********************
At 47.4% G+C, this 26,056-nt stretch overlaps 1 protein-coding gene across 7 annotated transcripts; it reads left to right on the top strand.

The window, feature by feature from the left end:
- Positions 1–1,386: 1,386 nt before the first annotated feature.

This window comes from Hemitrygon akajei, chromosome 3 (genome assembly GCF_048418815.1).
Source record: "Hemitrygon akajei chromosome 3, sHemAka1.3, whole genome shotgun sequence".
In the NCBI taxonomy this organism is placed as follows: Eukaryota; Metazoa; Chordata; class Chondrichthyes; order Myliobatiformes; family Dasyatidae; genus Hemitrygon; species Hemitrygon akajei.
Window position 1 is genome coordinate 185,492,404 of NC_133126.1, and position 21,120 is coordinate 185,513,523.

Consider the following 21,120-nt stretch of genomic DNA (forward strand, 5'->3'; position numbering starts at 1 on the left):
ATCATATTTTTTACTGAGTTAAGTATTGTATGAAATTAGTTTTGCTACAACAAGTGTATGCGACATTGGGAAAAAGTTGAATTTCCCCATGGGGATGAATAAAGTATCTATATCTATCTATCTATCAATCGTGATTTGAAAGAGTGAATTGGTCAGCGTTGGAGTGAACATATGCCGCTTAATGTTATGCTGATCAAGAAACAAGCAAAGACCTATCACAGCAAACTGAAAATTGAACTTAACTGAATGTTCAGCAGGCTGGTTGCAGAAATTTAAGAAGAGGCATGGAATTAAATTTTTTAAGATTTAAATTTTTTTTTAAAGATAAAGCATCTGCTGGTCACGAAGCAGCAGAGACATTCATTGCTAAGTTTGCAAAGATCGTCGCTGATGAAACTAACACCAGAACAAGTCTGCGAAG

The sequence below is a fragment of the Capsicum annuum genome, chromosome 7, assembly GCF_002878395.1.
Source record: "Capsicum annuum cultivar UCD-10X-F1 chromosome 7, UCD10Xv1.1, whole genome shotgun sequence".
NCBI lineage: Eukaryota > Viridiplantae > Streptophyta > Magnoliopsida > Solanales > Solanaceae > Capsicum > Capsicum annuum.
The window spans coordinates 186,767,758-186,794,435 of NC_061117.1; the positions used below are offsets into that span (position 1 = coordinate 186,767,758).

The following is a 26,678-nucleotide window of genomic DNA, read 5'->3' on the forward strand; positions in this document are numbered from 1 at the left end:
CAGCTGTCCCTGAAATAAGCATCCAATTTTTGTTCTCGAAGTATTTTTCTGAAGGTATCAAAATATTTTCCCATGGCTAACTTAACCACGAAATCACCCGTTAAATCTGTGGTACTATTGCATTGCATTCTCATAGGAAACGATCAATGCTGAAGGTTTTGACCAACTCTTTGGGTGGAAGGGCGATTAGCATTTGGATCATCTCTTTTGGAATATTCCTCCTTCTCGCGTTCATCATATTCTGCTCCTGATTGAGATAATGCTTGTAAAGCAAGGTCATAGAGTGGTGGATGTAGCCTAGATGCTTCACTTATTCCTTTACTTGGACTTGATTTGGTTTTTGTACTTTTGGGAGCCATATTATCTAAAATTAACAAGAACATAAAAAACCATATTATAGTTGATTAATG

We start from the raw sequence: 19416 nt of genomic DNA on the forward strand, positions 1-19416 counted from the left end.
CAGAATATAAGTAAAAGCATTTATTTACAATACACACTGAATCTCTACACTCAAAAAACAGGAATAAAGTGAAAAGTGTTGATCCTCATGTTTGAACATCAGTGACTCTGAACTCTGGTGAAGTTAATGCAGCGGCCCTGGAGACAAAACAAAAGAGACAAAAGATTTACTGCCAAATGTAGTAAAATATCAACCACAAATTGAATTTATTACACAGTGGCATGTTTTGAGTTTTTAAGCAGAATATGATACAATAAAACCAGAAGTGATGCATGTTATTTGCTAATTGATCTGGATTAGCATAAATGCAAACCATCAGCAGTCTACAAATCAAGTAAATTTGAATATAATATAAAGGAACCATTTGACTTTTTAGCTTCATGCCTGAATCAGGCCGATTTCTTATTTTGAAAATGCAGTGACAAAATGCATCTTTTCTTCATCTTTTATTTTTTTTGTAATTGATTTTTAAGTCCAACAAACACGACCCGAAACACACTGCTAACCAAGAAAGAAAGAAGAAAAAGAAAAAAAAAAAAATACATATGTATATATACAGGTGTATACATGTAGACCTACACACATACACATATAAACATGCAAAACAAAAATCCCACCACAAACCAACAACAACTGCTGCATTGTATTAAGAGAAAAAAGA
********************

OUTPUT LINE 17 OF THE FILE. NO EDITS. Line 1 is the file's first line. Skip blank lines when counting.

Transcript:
CAGAATATAAGTAAAAGCATTTATTTACAATACACACTGAATCTCTACACTCAAAAAACAGGAATAAAGTGAAAAGTGTTGATCCTCATGTTTGAACATCAGTGACTCTGAACTCTGGTGAAGTTAATGCAGCGGCCCTGGAGACAAAACAAAAGAGACAAAAGATTTACTGCCAAATGTAGTAAAATATCAACCACAAATTGAATTTATTACACAGTGGCATGTTTTGAGTTTTTAAGCAGAATATGATACAATAAAACCAGAAGTGATGCATGTTATTTGCTAATTGATCTGGATTAGCATAAATGCAAACCATCAGCAGTCTACAAATCAAGTAAATTTGAATATAATATAAAGGAACCATTTGACTTTTTAGCTTCATGCCTGAATCAGGCCGATTTCTTATTTTGAAAATGCAGTGACAAAATGCATCTTTTCTTCATCTTTTATTTTTTTTGTAATTGATTTTTAAGTCCAACAAACACGACCCGAAACACACTGCTAACCAAGAAAGAAAGAAGAAAAAGAAAAAAAAAAAAATACATATGTATATATACAGGTGTATACATGTAGACCTACACACATACACATATAAACATGCAAAACAAAAATCCCACCACAAACCAACAACAACTGCTGCATTGTATTAAGAGAAAAAAGA